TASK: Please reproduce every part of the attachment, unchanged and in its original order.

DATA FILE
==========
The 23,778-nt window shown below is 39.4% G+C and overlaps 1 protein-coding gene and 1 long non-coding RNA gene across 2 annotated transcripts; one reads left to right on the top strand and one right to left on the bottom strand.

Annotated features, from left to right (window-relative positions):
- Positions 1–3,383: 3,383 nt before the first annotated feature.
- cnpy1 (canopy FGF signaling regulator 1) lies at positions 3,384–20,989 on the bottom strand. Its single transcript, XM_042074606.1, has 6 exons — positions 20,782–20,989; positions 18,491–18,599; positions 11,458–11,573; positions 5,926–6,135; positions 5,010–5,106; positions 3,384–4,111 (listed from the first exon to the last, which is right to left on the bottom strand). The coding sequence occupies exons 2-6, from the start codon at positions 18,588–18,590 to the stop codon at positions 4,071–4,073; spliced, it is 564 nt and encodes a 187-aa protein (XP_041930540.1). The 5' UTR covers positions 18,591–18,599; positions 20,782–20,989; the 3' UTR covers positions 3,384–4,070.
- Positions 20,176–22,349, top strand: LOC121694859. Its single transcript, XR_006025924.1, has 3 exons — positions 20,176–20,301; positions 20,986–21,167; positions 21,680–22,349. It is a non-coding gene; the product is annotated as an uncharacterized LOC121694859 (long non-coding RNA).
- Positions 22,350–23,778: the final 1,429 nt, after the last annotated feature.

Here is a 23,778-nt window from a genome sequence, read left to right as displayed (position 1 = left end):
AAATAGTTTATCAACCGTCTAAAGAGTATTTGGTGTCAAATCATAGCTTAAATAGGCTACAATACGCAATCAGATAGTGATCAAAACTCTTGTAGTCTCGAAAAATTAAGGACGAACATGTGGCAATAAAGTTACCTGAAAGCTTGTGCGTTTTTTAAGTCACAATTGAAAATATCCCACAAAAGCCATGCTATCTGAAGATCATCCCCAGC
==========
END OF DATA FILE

The 23,778-nt window shown below is 39.4% G+C and overlaps 1 protein-coding gene and 1 long non-coding RNA gene across 2 annotated transcripts; one reads left to right on the top strand and one right to left on the bottom strand.

Annotated features, from left to right (window-relative positions):
- Positions 1–3,383: 3,383 nt before the first annotated feature.
- cnpy1 (canopy FGF signaling regulator 1) lies at positions 3,384–20,989 on the bottom strand. Its single transcript, XM_042074606.1, has 6 exons — positions 20,782–20,989; positions 18,491–18,599; positions 11,458–11,573; positions 5,926–6,135; positions 5,010–5,106; positions 3,384–4,111 (listed from the first exon to the last, which is right to left on the bottom strand). The coding sequence occupies exons 2-6, from the start codon at positions 18,588–18,590 to the stop codon at positions 4,071–4,073; spliced, it is 564 nt and encodes a 187-aa protein (XP_041930540.1). The 5' UTR covers positions 18,591–18,599; positions 20,782–20,989; the 3' UTR covers positions 3,384–4,070.
- Positions 20,176–22,349, top strand: LOC121694859. Its single transcript, XR_006025924.1, has 3 exons — positions 20,176–20,301; positions 20,986–21,167; positions 21,680–22,349. It is a non-coding gene; the product is annotated as an uncharacterized LOC121694859 (long non-coding RNA).
- Positions 22,350–23,778: the final 1,429 nt, after the last annotated feature.

Here is a 23,778-nt window from a genome sequence, read left to right as displayed (position 1 = left end):
AAATAGTTTATCAACCGTCTAAAGAGTATTTGGTGTCAAATCATAGCTTAAATAGGCTACAATACGCAATCAGATAGTGATCAAAACTCTTGTAGTCTCGAAAAATTAAGGACGAACATGTGGCAATAAAGTTACCTGAAAGCTTGTGCGTTTTTTAAGTCACAATTGAAAATATCCCACAAAAGCCATGCTATCTGAAGATCATCCCCAGC